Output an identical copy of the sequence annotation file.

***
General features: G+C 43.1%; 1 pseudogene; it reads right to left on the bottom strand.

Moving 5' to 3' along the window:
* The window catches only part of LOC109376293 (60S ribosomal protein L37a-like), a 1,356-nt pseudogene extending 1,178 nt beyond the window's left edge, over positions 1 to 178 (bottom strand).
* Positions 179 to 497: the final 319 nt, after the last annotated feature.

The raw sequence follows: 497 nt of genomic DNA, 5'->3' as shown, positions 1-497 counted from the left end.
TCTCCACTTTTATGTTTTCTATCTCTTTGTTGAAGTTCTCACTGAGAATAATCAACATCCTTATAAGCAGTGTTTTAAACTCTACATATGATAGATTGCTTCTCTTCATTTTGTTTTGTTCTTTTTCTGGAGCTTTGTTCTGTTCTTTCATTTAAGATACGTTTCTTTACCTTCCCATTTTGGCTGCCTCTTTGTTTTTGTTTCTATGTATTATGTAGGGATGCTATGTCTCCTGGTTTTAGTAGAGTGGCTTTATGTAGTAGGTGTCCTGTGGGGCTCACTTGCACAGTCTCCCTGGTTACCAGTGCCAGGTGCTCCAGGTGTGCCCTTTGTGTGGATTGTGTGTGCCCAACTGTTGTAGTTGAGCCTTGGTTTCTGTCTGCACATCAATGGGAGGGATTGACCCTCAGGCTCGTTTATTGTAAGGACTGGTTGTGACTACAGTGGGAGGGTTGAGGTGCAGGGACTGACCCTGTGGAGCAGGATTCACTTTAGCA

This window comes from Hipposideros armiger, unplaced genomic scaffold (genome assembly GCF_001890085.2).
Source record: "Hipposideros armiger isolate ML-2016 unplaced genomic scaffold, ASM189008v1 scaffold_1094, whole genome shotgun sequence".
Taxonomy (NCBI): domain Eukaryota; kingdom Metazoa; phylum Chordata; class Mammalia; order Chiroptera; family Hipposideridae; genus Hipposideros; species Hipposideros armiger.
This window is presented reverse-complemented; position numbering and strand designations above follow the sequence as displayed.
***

General features: G+C 43.1%; 1 pseudogene; it reads right to left on the bottom strand.

Moving 5' to 3' along the window:
* The window catches only part of LOC109376293 (60S ribosomal protein L37a-like), a 1,356-nt pseudogene extending 1,178 nt beyond the window's left edge, over positions 1 to 178 (bottom strand).
* Positions 179 to 497: the final 319 nt, after the last annotated feature.

The raw sequence follows: 497 nt of genomic DNA, 5'->3' as shown, positions 1-497 counted from the left end.
TCTCCACTTTTATGTTTTCTATCTCTTTGTTGAAGTTCTCACTGAGAATAATCAACATCCTTATAAGCAGTGTTTTAAACTCTACATATGATAGATTGCTTCTCTTCATTTTGTTTTGTTCTTTTTCTGGAGCTTTGTTCTGTTCTTTCATTTAAGATACGTTTCTTTACCTTCCCATTTTGGCTGCCTCTTTGTTTTTGTTTCTATGTATTATGTAGGGATGCTATGTCTCCTGGTTTTAGTAGAGTGGCTTTATGTAGTAGGTGTCCTGTGGGGCTCACTTGCACAGTCTCCCTGGTTACCAGTGCCAGGTGCTCCAGGTGTGCCCTTTGTGTGGATTGTGTGTGCCCAACTGTTGTAGTTGAGCCTTGGTTTCTGTCTGCACATCAATGGGAGGGATTGACCCTCAGGCTCGTTTATTGTAAGGACTGGTTGTGACTACAGTGGGAGGGTTGAGGTGCAGGGACTGACCCTGTGGAGCAGGATTCACTTTAGCA

This window comes from Hipposideros armiger, unplaced genomic scaffold (genome assembly GCF_001890085.2).
Source record: "Hipposideros armiger isolate ML-2016 unplaced genomic scaffold, ASM189008v1 scaffold_1094, whole genome shotgun sequence".
Taxonomy (NCBI): domain Eukaryota; kingdom Metazoa; phylum Chordata; class Mammalia; order Chiroptera; family Hipposideridae; genus Hipposideros; species Hipposideros armiger.
This window is presented reverse-complemented; position numbering and strand designations above follow the sequence as displayed.